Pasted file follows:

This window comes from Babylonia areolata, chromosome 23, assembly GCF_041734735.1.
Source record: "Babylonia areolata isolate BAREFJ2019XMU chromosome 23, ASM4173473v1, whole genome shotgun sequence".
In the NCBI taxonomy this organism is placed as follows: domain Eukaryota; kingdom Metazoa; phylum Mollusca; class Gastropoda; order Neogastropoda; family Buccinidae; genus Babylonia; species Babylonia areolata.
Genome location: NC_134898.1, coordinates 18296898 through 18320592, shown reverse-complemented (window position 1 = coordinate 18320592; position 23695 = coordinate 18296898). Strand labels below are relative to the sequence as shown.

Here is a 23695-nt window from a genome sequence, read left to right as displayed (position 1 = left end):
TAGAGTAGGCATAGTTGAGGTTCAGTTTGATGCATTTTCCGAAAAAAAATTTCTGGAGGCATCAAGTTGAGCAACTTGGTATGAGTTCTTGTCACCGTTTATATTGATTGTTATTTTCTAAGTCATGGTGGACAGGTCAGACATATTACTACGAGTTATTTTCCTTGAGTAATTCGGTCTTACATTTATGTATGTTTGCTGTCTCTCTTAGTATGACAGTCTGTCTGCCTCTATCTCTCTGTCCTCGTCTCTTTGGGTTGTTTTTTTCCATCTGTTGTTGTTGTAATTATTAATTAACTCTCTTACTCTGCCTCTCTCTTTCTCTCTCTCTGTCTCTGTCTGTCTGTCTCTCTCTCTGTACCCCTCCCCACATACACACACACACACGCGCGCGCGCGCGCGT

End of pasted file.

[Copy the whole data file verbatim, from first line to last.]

This window comes from Babylonia areolata, chromosome 23, assembly GCF_041734735.1.
Source record: "Babylonia areolata isolate BAREFJ2019XMU chromosome 23, ASM4173473v1, whole genome shotgun sequence".
In the NCBI taxonomy this organism is placed as follows: domain Eukaryota; kingdom Metazoa; phylum Mollusca; class Gastropoda; order Neogastropoda; family Buccinidae; genus Babylonia; species Babylonia areolata.
Genome location: NC_134898.1, coordinates 18296898 through 18320592, shown reverse-complemented (window position 1 = coordinate 18320592; position 23695 = coordinate 18296898). Strand labels below are relative to the sequence as shown.

Here is a 23695-nt window from a genome sequence, read left to right as displayed (position 1 = left end):
TAGAGTAGGCATAGTTGAGGTTCAGTTTGATGCATTTTCCGAAAAAAAATTTCTGGAGGCATCAAGTTGAGCAACTTGGTATGAGTTCTTGTCACCGTTTATATTGATTGTTATTTTCTAAGTCATGGTGGACAGGTCAGACATATTACTACGAGTTATTTTCCTTGAGTAATTCGGTCTTACATTTATGTATGTTTGCTGTCTCTCTTAGTATGACAGTCTGTCTGCCTCTATCTCTCTGTCCTCGTCTCTTTGGGTTGTTTTTTTCCATCTGTTGTTGTTGTAATTATTAATTAACTCTCTTACTCTGCCTCTCTCTTTCTCTCTCTCTGTCTCTGTCTGTCTGTCTCTCTCTCTGTACCCCTCCCCACATACACACACACACACGCGCGCGCGCGCGCGT